The aim of this PostDoc project is to investigate the second idea by first conceiving a specific experimental setup using cameras with very high magnification at LMFL. This new setup should be ideal to explore quasi-singularities at very high Reynolds numbers or thermal agitation. Secondly, once the validity of this setup has been tested, a high-magnification campaign in GVK will be planned in CEA and carried out. Finally, the PostDoc, through data analysis, will be able to investigate the thermal noise and quasi-singularities by looking at the three velocity components at different resolutions. For this, he will be able to use the multi-scale Eulerian and Lagrangian tools developed as part of the ANR EXPLOIT project, which are based on local energy transfers or Lagrangian pair dispersion [1,5,6].

Building on the results obtained at CEA, the post-doc will investigate two main questions. What is the influence of scale on quasi-singularities? What is the effect of Reynolds number on quasi-singularities? How can the thermal noise be characterized? The post-doc will be able to draw on results obtained as part of the EXPLOIT project. Statistics and dynamics will be explored, from Eulerian and Lagrangian points of view.

Once we have completed our analysis, we should have unprecedented knowledge of singularities, their universality and their dynamics. This will help us provide clues to unsolved questions in turbulence, such as the links between quasi-singularities and dissipation, or intermittency.

[1] Dubrulle B. Beyond Kolmogorov, J. Fluid Mech. Perspectives (2019).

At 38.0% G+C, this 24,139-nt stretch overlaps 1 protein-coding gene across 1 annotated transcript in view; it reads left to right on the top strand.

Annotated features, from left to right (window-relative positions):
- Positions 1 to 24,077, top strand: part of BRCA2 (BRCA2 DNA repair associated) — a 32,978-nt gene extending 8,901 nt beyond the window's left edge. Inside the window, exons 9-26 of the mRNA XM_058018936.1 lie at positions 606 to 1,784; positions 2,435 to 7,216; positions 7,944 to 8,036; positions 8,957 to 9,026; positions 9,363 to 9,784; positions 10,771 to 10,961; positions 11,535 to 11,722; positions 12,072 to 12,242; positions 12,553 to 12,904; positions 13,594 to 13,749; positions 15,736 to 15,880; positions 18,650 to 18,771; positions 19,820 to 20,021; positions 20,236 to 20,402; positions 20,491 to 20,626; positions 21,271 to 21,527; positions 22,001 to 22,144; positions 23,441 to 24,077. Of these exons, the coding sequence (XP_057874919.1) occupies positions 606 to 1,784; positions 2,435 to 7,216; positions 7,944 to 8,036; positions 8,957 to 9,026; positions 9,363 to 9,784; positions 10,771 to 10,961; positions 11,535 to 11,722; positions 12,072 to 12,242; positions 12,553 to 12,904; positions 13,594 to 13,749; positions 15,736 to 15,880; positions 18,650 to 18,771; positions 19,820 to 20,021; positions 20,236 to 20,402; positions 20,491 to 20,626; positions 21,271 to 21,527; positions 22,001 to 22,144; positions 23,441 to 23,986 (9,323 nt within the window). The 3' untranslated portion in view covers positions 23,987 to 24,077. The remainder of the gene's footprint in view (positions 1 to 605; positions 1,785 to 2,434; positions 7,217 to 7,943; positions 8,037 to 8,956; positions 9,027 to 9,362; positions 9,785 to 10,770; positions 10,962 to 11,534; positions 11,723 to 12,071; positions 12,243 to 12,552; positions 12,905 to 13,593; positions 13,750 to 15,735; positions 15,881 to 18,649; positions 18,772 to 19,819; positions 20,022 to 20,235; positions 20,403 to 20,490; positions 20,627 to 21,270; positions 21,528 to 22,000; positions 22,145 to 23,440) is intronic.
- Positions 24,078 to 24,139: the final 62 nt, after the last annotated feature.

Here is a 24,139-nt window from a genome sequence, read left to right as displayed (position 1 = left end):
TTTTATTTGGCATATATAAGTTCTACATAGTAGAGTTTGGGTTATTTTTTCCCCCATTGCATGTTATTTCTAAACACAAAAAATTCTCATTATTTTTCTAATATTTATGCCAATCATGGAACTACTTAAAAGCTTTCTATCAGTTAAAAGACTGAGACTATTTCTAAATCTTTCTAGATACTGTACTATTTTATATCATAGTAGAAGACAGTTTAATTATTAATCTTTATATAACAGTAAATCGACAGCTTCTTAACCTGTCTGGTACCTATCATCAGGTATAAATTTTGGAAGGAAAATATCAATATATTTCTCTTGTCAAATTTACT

[2] R. Betchov On the fine structure of turbulent flows, JFM 3 205-216 (1957); 
https://doi.org/10.1017/S0022112057000579
[3] R. Betchov Measure of the Intricacy of Turbulence The Physics of Fluids 7, 1160 (1964); https://doi.org/10.1063/1.1711356
[4] Eyink et al Dissipation-Range Fluid Turbulence and Thermal Noise (2021). https://arxiv.org/abs/2107.13954
[5] Cheminet al., Eulerian versus Lagrangian Irreversibility in an Experimental Turbulent Swirling Flow, Physical Review Letter, (2022) [6] Debue et al., Three-dimensionnal analysis of precursors to non-viscous dissipation in an experimental turbulent flow, Journal of Fuild Mechanics; (2021)

Laboratory: (http://lmfl.cnrs.fr/)
Laboratoire de Mécanique des Fluides de Lille – Kampé de Fériet (LMFL) is a joint laboratory between: ONERA, CNRS, Centrale Lille, University of Lille, Ecole Nationale Supérieure d’Arts et Métiers (ENSAM), where 35 faculties and engineers work in the 
fields of turbulence, aerodynamics and flight physics. The team hosting the Post-Doc is involved in fundamental study of turbulence, and optical measurement techniques.

Fellowship:

The gross salary is approximately 3000 € per month (depending on experiences) and the employer is Centrale Lille. The 24 months fellowship will ideally start around January 2024.

The position is located in a sector under the protection of scientific and technical potential (PPST), and therefore requires, in accordance with the regulations, that your arrival is authorized by the competent authority of the MESR.

Candidate:

The Post Doctoral Fellow will have expertise in experimental measurements of turbulent flows such as PIV and advanced post-processing of turbulent flow data.

Contacts:
J.M. Foucaut Professor at the LMFL, Lille, France mail : jean-marc.foucaut@centralelille.fr

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Cité Scientifique – CS20048 – 59651 Villeneuve d’Ascq Cedex – France Tél. +33(0)320335353 Fax. +33(0)320335499 Membre du Groupe des Ecoles Centrales centralelille.fr